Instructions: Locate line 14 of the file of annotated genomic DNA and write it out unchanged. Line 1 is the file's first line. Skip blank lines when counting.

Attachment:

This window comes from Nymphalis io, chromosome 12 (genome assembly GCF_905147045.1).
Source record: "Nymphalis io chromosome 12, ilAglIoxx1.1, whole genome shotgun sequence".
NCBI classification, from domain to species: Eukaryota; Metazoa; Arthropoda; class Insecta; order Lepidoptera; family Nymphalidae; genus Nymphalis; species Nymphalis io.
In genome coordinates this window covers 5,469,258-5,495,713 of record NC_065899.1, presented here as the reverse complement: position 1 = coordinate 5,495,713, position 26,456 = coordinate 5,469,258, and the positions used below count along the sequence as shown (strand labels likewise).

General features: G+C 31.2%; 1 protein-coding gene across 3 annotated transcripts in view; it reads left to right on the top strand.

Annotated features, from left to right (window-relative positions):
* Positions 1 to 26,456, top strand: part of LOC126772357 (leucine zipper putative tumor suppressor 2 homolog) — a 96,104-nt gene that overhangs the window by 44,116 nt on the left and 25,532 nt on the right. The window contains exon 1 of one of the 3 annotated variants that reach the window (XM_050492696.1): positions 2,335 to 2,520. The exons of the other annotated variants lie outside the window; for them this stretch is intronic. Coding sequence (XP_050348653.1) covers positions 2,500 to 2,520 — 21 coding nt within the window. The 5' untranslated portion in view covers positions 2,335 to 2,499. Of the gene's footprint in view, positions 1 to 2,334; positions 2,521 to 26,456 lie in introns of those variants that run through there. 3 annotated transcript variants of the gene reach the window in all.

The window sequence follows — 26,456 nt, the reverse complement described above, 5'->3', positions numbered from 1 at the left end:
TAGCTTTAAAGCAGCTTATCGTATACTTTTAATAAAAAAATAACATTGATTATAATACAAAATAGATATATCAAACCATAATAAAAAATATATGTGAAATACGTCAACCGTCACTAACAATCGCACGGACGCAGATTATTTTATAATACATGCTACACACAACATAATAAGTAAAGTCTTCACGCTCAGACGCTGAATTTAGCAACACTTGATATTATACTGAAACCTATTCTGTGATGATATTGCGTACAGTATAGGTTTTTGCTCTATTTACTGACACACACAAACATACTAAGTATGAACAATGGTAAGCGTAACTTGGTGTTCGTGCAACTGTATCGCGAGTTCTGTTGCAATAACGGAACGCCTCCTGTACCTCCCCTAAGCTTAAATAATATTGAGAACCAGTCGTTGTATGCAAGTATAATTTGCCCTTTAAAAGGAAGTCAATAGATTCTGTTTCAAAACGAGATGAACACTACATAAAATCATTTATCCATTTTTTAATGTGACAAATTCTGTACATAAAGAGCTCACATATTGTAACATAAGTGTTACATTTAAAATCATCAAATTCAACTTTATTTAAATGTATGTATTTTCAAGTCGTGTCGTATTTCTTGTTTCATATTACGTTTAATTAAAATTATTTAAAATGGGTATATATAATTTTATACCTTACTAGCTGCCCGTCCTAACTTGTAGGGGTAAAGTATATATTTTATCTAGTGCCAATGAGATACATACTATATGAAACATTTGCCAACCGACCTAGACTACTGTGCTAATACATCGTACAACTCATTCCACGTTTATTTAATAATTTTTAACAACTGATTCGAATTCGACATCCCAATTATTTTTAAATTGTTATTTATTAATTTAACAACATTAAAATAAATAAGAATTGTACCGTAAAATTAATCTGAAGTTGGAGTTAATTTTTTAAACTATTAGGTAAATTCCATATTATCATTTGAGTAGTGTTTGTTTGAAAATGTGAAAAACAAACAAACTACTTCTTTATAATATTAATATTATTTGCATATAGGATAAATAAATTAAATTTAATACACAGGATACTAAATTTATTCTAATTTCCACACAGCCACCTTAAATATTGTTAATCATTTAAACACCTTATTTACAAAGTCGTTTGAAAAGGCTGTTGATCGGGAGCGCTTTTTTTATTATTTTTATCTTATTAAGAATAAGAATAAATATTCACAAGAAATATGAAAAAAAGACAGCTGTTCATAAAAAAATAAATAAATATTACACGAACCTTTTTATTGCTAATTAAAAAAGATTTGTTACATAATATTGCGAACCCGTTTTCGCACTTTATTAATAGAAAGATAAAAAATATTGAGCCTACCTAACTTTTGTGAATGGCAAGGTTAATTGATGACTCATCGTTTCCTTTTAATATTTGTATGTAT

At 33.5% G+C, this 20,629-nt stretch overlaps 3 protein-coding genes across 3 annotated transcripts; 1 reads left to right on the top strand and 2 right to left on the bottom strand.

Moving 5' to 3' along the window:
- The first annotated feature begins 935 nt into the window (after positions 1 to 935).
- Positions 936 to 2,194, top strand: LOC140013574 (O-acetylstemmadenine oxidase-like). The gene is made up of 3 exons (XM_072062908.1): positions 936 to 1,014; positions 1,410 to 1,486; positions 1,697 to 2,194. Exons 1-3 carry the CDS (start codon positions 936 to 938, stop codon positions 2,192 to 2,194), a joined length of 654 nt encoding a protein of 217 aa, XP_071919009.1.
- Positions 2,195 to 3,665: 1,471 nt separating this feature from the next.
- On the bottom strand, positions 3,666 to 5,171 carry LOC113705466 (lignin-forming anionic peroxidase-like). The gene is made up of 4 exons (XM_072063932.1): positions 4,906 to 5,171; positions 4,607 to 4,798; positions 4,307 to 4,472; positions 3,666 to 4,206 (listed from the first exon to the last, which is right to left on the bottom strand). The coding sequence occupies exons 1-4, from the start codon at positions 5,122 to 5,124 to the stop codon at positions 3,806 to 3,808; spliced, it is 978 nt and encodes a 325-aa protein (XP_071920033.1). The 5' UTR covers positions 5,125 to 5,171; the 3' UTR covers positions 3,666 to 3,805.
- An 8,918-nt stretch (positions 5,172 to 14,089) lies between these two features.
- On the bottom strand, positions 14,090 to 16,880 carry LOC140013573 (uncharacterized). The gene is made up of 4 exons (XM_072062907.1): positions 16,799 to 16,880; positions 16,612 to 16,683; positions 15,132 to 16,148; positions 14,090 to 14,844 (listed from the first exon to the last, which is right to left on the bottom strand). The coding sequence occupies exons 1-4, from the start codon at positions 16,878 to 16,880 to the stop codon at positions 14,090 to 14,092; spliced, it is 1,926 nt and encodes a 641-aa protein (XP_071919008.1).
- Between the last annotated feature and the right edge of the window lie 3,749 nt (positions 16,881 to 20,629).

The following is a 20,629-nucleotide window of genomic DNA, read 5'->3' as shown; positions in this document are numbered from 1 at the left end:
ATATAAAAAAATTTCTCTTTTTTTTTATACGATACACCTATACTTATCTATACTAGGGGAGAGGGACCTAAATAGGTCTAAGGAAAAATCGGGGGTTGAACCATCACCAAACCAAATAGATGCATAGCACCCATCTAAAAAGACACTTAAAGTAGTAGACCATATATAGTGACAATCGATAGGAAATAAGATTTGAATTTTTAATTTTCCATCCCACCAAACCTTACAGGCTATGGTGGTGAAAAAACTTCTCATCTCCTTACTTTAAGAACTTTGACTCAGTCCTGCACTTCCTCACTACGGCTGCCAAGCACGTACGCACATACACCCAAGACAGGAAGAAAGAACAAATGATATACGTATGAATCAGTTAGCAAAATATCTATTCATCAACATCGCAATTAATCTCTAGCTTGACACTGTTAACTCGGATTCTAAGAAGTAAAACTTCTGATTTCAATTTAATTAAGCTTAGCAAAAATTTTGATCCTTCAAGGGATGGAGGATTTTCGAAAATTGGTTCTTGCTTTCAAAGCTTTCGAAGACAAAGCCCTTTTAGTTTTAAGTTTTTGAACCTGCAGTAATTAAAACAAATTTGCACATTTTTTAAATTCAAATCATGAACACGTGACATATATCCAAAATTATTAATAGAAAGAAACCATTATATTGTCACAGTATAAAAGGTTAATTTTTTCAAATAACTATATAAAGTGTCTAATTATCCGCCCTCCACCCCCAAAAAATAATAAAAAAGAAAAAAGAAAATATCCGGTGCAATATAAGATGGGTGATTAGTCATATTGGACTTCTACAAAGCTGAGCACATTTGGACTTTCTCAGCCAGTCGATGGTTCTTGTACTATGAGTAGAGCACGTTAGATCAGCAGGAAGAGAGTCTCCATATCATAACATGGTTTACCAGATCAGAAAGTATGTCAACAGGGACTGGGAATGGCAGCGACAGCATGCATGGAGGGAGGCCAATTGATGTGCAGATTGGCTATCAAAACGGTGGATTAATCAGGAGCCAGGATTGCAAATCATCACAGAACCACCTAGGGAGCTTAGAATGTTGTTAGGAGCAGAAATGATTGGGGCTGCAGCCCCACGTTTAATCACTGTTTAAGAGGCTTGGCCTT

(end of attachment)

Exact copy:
- Positions 2,195 to 3,665: 1,471 nt separating this feature from the next.